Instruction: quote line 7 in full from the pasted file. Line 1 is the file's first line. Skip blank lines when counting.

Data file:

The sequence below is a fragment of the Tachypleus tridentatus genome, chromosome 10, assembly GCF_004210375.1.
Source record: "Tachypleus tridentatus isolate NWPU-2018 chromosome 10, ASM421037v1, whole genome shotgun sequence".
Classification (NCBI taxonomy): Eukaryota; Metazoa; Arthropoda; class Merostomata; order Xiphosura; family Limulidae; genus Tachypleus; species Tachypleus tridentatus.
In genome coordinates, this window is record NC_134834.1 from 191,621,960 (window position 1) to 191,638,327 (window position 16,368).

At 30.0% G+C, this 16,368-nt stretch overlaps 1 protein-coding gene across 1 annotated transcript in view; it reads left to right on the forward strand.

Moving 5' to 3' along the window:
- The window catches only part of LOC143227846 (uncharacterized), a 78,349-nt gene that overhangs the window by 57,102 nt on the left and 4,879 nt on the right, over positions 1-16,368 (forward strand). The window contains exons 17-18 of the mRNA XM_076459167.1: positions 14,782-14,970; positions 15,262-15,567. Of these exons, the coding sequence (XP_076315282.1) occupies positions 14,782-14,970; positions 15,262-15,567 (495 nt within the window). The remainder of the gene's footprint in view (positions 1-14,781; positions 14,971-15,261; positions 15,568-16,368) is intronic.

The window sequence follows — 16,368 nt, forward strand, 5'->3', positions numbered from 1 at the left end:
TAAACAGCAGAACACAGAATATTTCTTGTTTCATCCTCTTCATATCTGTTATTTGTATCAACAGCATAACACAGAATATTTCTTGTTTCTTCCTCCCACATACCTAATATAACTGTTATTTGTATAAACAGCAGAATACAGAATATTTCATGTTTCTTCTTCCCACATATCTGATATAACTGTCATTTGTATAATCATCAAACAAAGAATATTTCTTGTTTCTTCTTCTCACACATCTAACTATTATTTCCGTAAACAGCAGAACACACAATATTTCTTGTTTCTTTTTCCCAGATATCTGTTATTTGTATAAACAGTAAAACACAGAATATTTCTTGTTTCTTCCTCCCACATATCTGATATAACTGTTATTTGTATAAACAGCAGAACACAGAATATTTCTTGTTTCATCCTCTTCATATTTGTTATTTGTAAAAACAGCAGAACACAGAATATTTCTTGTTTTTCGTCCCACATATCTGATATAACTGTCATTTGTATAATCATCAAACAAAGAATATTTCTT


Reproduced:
- The window catches only part of LOC143227846 (uncharacterized), a 78,349-nt gene that overhangs the window by 57,102 nt on the left and 4,879 nt on the right, over positions 1-16,368 (forward strand). The window contains exons 17-18 of the mRNA XM_076459167.1: positions 14,782-14,970; positions 15,262-15,567. Of these exons, the coding sequence (XP_076315282.1) occupies positions 14,782-14,970; positions 15,262-15,567 (495 nt within the window). The remainder of the gene's footprint in view (positions 1-14,781; positions 14,971-15,261; positions 15,568-16,368) is intronic.